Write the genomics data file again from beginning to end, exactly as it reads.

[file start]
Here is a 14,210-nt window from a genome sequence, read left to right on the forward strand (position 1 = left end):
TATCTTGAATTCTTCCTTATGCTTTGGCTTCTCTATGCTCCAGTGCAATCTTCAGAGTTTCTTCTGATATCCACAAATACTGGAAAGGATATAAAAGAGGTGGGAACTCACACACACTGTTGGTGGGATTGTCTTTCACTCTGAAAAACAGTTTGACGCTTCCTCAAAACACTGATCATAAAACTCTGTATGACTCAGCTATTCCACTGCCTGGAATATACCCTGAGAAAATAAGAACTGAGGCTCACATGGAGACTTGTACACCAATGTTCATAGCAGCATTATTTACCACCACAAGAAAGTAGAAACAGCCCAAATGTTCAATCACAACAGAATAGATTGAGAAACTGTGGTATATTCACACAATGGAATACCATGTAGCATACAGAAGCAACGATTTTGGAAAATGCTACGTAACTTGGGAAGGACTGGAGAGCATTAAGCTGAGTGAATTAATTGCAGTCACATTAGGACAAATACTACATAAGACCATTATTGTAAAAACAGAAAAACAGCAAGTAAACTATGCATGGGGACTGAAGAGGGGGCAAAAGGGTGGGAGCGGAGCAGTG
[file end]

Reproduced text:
Here is a 14,210-nt window from a genome sequence, read left to right on the forward strand (position 1 = left end):
TATCTTGAATTCTTCCTTATGCTTTGGCTTCTCTATGCTCCAGTGCAATCTTCAGAGTTTCTTCTGATATCCACAAATACTGGAAAGGATATAAAAGAGGTGGGAACTCACACACACTGTTGGTGGGATTGTCTTTCACTCTGAAAAACAGTTTGACGCTTCCTCAAAACACTGATCATAAAACTCTGTATGACTCAGCTATTCCACTGCCTGGAATATACCCTGAGAAAATAAGAACTGAGGCTCACATGGAGACTTGTACACCAATGTTCATAGCAGCATTATTTACCACCACAAGAAAGTAGAAACAGCCCAAATGTTCAATCACAACAGAATAGATTGAGAAACTGTGGTATATTCACACAATGGAATACCATGTAGCATACAGAAGCAACGATTTTGGAAAATGCTACGTAACTTGGGAAGGACTGGAGAGCATTAAGCTGAGTGAATTAATTGCAGTCACATTAGGACAAATACTACATAAGACCATTATTGTAAAAACAGAAAAACAGCAAGTAAACTATGCATGGGGACTGAAGAGGGGGCAAAAGGGTGGGAGCGGAGCAGTG